However it might pain us to see injustice perpetuated by a judgment which we are precluded from reviewing by the absence of proper exceptions to the action of the court below, justice itself, and fairness to the court which makes the rulings complained of, require that the attention of that court shall be specifically called to the precise point to which exception is taken, that it may have an opportunity to reconsider the matter and remove the ground of exception. This opportunity is not given when pages of instructions are asked in one prayer, and if refused as a whole, are excepted to as a whole. We may rightfully expect of counsel who prepare cases for this Court that they shall pay some attention to the rules which we have framed for their guidance in that preparation; as well as to those principles of law referred to, which are necessary to prevent the prayer that counsel has a right to make to the court for laying down the law to the jury, from being used as a snare to the court, and an instrument for perverting justice. These observations, which are of daily application in this Court, are fully justified by a record, which shows forty-six propositions asked of a court at once, as a charge to a jury.
In the present case, while we are relieved from the necessity of examining the forty-three propositions asked by plaintiffs in error (three of the forty-six were granted), we are also relieved from any apprehension that this will work injustice; because the only three propositions asked and granted on the part of defendants in error, and to which by a little liberality we are able to hold the exceptions sufficient, involve all the questions of law which are entitled to consideration, if not all which were argued in the case.
One branch of the controversy -- the one of engrossing importance -- turns upon the validity of the orders made by the County Court of Kanawha County.
The court below instructed the jury that these orders "did exonerate the taxes delinquent on the land in controversy for the year 1831, and all years prior thereto," and it is the soundness of this instruction which we are first to consider.
The plaintiffs in error contend that these orders are void, and therefore nullities, because the records of them do not show that several matters were proven, which are essential to the right of the party to have his lands thus exonerated.
Ten or twelve of these omissions are urged as applicable to one or the other, or both, these orders; some of which are founded in misconception of what the record contains; some on the absence of averments merely negative, such as the failure to allege that the land had not been vested in the Trustees of the Literary Fund, and all of them, except one or two which will be noticed hereafter, concern matters, which may well be supposed to have been substantiated by proof before the court if we are at liberty to make any presumptions in favor of the validity of the orders of the court.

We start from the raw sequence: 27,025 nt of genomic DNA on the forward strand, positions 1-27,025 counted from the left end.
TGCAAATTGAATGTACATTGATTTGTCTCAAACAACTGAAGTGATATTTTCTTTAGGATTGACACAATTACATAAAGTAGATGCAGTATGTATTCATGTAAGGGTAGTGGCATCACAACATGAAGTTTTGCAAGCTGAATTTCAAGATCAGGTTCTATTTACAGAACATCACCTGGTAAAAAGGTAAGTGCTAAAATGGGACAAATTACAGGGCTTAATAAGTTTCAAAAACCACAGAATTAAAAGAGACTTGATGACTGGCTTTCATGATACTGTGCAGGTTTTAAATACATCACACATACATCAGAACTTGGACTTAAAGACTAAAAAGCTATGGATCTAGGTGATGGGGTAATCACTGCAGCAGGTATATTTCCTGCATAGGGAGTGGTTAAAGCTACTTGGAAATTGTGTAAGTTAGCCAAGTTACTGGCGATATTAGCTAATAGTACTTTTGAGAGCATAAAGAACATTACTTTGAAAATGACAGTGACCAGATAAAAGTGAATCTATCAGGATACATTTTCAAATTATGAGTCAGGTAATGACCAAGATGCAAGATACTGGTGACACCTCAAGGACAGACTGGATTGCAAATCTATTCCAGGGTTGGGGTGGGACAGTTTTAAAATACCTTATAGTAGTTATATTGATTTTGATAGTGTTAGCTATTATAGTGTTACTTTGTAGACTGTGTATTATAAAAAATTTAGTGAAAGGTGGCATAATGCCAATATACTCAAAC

This brings us to the issue of law in the case. The plaintiffs in error maintain:
1. That the county court which made these orders is a court of inferior and special jurisdiction, and therefore every fact essential to authorize it to make such orders, must appear upon the record which the court makes of the transaction, or
2. If the court is not held to be of this inferior and special character, that the statute confers upon it in this class of cases only such special jurisdiction, and that its orders are subject to the same rule in testing their validity.
It is certainly true that there is a class of tribunals, exercising to some extent judicial functions, of which it may be said, in the language of Chief Justice Marshall, that they are
"courts of a special and limited jurisdiction, which are created on such principles, that their judgments taken alone are entirely disregarded, and the proceedings must show their jurisdiction. [Footnote 3]"
The first inquiry, then, on this subject, must be into the character of the County Court of Kanawha County, which rendered these judgments of exoneration.
The powers of these courts in Virginia were originally
conferred and prescribed by the act of 1792, and are to be found fully stated in section 7th of the act of 1819. [Footnote 4]
"The justices of every such court, or any four of them, as aforesaid, shall and may take cognizance of, and are hereby declared to have power, authority, and jurisdiction, to hear and determine, all cases whatsoever now pending, or which shall hereafter be brought in any of said courts, at common law or in chancery, within their respective counties and corporations, and all such other matters as by any particular statute is or shall be made cognizable therein."